I went to a smaller college, but the option existed to either register online or in-person at the registrar's office. At my college, the administration building held all the offices for the president of the college and other bigwigs, and on the very top floor there was the registrar and the financial aid office. After a certain point in the add/ drop period, the professor would have to sign an add/ drop form to give you permission to add the class, even if there was technically room in the class. That would be a reason I remember going to the Registrar's office rather than adding the class online. Maybe that could work for your story?

Best of luck!

WeaselFire
05-18-2014, 08:39 AM
Since they're already on the campus, what's the name of the place that would handle something like that?

Admissions. Though if a student on campus can't find the place, whatever they may call it, they probably won't be a student for long. :)


On a related note, LibreOffice Writer insists I'm incorrectly spelling archaeology. Why is that?

It's a commie-socialist plot. So is cauliflower.

Jeff

WriterTrek
05-18-2014, 11:10 AM
These days it's mostly done online, but even these days you can still do it in person in the Registrar's Office. This will sometimes be in the Admin Building and sometimes not. The building could potentially be named after someone instead of having a purposeful name.

chompers
05-18-2014, 06:41 PM
I realize such things might possibly be done online, but I've got a WIP where a university archaeology teacher has three open spots in her class and tells the three MCs to enroll (this is three days before the class starts), so the university will allow them access to old papers and other relics in the library for research purposes (would this be a reasonable explanation?). Since they're already on the campus, what's the name of the place that would handle something like that?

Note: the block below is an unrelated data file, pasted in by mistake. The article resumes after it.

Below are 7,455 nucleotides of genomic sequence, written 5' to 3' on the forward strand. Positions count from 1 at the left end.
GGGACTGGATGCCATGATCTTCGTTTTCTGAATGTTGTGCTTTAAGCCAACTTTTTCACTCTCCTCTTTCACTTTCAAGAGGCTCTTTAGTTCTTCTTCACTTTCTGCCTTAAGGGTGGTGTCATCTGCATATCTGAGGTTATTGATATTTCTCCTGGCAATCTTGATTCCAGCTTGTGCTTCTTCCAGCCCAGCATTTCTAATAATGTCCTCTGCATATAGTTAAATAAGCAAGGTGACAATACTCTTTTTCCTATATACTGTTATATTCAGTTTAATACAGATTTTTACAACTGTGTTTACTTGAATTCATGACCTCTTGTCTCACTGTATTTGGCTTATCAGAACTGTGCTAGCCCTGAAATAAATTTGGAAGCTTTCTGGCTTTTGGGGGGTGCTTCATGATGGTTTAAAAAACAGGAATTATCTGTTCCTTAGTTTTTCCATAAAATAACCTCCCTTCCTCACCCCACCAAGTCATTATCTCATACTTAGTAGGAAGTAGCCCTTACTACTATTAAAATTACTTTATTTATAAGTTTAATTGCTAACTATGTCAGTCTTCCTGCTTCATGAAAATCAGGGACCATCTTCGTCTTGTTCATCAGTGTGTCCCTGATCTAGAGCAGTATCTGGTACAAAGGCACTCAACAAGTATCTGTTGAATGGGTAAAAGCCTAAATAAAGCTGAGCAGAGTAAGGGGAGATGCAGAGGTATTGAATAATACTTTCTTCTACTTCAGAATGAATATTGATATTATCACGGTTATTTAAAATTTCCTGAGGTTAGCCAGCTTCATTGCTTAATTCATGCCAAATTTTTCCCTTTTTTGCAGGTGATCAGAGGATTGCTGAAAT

It's usually done online now, even if you have to use one of the computers on campus. But as mentioned, it would be the registrar's office that handle courses. Also, yes, the buildings are usually named after someone, because that someone donated the money to build that building. The older buildings will probably have the names of important figures related to the school (like the person who opened the school back in the 1800s, or whatever date it started), but the new buildings are generally named after donors. Usually both the name of the person and the purpose of the building will be labeled, such as Moore Hall - Admissions.

You don't need to be in a class to access things in the library, just be a student, regardless of the class/major. And even if you're not a student at the school, you can use Interlibrary Loans, although I am not sure about relics. You can also access the library as a visitor even if you're not a student anymore. You just have to sign in.

I don't know of a teacher that would tell their students to sign up for the class. Students would be advised what courses are needed for graduation, but it is the student's responsibility to keep on top of it, not the professor having to track them down and keep an eye for them.

Also, if a class is full already, but is required for the major/minor, then the student can go to the department chair to get approval to add into the class still.

BDSEmpire
05-18-2014, 06:52 PM
They wouldn't register for the class at all.

Send them to the library with a note from the professor that gives them access to the Special Collections area. Ta-da, now they can see all the weird old books and papers that the library is holding. It's not likely that they'd get access to that just by being in a class.

NDoyle
05-18-2014, 07:09 PM